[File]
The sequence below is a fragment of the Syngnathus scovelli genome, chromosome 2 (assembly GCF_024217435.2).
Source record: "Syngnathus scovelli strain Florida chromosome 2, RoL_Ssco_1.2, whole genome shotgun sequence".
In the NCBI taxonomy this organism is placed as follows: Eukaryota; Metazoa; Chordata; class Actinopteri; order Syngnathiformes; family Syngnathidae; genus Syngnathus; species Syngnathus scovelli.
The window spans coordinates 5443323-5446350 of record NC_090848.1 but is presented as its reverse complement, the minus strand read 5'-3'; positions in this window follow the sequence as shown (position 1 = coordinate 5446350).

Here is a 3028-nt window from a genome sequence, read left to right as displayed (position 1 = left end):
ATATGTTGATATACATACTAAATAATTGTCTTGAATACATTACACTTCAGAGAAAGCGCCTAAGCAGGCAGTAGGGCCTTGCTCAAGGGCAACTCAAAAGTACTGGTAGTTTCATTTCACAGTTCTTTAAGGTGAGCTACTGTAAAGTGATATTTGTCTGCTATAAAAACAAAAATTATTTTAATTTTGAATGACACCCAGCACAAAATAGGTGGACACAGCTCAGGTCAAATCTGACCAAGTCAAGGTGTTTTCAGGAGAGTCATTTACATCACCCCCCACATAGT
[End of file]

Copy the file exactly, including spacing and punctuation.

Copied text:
The sequence below is a fragment of the Syngnathus scovelli genome, chromosome 2 (assembly GCF_024217435.2).
Source record: "Syngnathus scovelli strain Florida chromosome 2, RoL_Ssco_1.2, whole genome shotgun sequence".
In the NCBI taxonomy this organism is placed as follows: Eukaryota; Metazoa; Chordata; class Actinopteri; order Syngnathiformes; family Syngnathidae; genus Syngnathus; species Syngnathus scovelli.
The window spans coordinates 5443323-5446350 of record NC_090848.1 but is presented as its reverse complement, the minus strand read 5'-3'; positions in this window follow the sequence as shown (position 1 = coordinate 5446350).

Here is a 3028-nt window from a genome sequence, read left to right as displayed (position 1 = left end):
ATATGTTGATATACATACTAAATAATTGTCTTGAATACATTACACTTCAGAGAAAGCGCCTAAGCAGGCAGTAGGGCCTTGCTCAAGGGCAACTCAAAAGTACTGGTAGTTTCATTTCACAGTTCTTTAAGGTGAGCTACTGTAAAGTGATATTTGTCTGCTATAAAAACAAAAATTATTTTAATTTTGAATGACACCCAGCACAAAATAGGTGGACACAGCTCAGGTCAAATCTGACCAAGTCAAGGTGTTTTCAGGAGAGTCATTTACATCACCCCCCACATAGT